Now the climax. Eisenheim summons the illusionist in him. Leopold has already shut down his troupe. Also he knows that Duchess von Taschen loves Eisenheim. One night Leopold confronts Duchess von Taschen and threatens her. She defies him and leaves the chamber. He follows her to the stable where they have a noisy argument and suddenly she comes out, riding on a horse, wounded. She disappears and Eisenheim discovers her in a stream, dead. Postmortem reveals a fatal wound by asword or knife. An emotionally distraught Eisenheim tells Uhl that Leopold has murdered her, who obviously doesn’t believe. But the evidence is quite suggestive. Eisenheim buys a run-down theatre and starts a new kind of show. He calls spritits of dead people, allows them to converse with the audience. However he is just leading them to a surprise. One day, in the presence of crown prince Leopold, who is present there under the guise of a layman, he summons Duchess von Taschen. She tells people that her killer is in the audience. This generates a lot of negative sentiment for the already unpopular crown prince, which unsettles him. In his next performance Eisenheim again calls Duchess von Taschen and this time Uhl is ready to arrest him under the charges of fraud, charlatanism and conspiracy against the empire. As he reaches to grab Eisenheim, he meets thin air, only to realize that till now he was talking to an illusion. Eisenheim disappears, leaving everyone stunned. A thorough search follows but in vain. From Eisenheim chamber Uhl gets clues which lead him to crown prince Leopold, Duchess von Taschen’s killer. He conveys the truth to the emperor and refuses crown prince Leopold any further help. Leopold, in panic, shoots himself. In the last scene just as Uhl is coming out of the royal palace, an urchin hands him a packet saying Eisenheim has given it. Its pages illustrate the technique behind that orange tree trick. Uhl spots Eisenheim in the crowd, chases him but he escapes. Then the mystery unfolds itself for Uhl and he realizes what Eisenheim has done to all of them. A master illusionist,as he is, Eisenheim first concocts a perfect case for Duchess von Taschen’s murder by crown prince Leopold. Then sends her out of the country, successfully turns public sentiment against the prince and leads Uhl to the evidence. By the time Uhl sees the big picture, Eisenheim is on his way “to be with her”, forever.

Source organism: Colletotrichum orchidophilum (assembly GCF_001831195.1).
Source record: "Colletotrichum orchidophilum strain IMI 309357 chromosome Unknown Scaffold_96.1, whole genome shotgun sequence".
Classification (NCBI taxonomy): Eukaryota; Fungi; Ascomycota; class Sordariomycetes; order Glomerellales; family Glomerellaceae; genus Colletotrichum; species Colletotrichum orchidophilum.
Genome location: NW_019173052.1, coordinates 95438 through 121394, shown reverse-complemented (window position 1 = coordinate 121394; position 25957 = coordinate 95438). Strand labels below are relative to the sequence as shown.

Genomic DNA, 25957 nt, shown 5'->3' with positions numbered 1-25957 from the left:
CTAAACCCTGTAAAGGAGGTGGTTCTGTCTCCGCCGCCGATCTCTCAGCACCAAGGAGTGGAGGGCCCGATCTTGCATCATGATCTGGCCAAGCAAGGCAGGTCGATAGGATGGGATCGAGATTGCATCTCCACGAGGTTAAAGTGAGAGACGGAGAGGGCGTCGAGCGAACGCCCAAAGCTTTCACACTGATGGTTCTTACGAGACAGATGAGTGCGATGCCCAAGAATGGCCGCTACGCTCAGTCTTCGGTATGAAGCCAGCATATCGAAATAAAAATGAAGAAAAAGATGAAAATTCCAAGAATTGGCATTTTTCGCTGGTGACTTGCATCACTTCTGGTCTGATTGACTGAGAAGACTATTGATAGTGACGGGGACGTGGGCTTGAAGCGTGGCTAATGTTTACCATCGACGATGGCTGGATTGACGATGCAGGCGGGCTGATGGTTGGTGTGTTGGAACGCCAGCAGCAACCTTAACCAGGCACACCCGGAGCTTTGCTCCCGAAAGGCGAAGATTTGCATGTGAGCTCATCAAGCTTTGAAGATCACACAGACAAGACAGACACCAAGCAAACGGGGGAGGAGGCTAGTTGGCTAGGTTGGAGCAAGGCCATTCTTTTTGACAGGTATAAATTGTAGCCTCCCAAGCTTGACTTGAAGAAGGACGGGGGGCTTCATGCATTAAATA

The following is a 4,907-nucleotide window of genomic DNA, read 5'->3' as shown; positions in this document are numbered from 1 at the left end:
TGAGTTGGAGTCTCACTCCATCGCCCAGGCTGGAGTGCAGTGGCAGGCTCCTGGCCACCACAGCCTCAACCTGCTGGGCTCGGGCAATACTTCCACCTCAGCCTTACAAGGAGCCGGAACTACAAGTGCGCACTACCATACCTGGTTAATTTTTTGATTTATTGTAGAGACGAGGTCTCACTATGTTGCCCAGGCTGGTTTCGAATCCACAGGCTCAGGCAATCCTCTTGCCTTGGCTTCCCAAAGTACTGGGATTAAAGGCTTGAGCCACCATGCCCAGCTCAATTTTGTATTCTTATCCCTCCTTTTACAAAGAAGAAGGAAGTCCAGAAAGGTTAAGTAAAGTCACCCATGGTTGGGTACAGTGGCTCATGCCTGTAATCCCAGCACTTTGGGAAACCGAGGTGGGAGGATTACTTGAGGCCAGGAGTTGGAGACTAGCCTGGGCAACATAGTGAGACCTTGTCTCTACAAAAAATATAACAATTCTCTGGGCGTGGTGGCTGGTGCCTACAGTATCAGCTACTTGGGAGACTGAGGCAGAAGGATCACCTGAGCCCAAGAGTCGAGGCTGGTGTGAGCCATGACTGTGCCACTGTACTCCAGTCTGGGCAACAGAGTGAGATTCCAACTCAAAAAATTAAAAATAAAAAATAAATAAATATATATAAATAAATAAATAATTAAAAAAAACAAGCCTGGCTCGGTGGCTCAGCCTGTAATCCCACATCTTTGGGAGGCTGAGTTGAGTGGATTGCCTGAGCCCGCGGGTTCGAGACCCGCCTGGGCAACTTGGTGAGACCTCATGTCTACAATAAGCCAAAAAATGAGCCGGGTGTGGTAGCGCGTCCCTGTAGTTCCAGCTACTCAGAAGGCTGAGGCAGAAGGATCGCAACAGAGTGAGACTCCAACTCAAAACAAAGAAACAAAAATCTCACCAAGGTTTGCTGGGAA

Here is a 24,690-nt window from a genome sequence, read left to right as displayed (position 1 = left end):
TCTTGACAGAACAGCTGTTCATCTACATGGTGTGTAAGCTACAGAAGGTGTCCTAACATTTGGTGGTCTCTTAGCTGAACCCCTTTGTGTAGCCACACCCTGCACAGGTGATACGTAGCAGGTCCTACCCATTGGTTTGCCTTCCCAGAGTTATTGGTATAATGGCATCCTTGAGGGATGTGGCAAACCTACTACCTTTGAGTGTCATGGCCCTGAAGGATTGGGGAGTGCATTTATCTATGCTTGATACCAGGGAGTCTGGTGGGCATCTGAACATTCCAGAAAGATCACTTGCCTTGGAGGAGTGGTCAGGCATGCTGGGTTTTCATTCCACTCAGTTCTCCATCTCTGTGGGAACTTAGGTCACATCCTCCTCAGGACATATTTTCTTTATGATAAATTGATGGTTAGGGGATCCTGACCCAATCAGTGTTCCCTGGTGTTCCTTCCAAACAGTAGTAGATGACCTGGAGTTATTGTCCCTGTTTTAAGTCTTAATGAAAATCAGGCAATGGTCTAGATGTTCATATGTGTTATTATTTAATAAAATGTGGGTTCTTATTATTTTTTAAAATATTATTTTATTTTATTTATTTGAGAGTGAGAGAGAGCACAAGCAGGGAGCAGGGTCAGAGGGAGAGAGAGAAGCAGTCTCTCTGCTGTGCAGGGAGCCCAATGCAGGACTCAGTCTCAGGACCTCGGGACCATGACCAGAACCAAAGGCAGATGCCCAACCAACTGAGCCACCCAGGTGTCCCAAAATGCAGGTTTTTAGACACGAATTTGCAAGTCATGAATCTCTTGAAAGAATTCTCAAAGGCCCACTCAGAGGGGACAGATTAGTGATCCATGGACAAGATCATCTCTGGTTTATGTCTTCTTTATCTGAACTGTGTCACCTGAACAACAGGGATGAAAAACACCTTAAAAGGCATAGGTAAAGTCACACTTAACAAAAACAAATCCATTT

Performances by the actors are very good. Especially Giamatti and Rufus Sewell (crown prince Leopold) stand out. Sewell has portrayed the menacing and vindictive Prince superbly. You may have seen him in “The Legend of Zorro” (2005). Here also he has a similar kind of role. Jessica Biel (Duchess von Taschen) is ok. Edward Norton as Eisenheim is very very expressive. This is not a role which involves a lot of physical acting. Norton says it with his eyes. Watch out for the duels between Sewell and Norton. Gripping, to say the least. Then there are the illusions. The orange tree, which I mentioned earlier, or the painting of the Emperor or Duchess von Taschen’s tryst with her soul. All are fascinating to watch. But the best among the pack is the one in which the butterflies carry the handkerchief to the lady. Like Uhl, I am,too, confounded. Director Neil Burger scores handsomely here.
By the way, since the setting is in Austria, presence of German is evident. For instance I saw a board “Tanz Schule” which, of course, means “Dance School”.
When Eisenheim is trying to convince Uhl that crown prince Leopold has murdered Duchess von Taschen, Uhl retorts that what he presents as evidence (testimony by Duchess von Taschen’s spirit) is just an illusion. Eisenheim replies, “Perhaps there is truth in the illusion”. Perhaps there is.
So much about the movie. Its 2.30 .The night is dark and still. The Nocturnal must retire. Gute Nacht, Precious.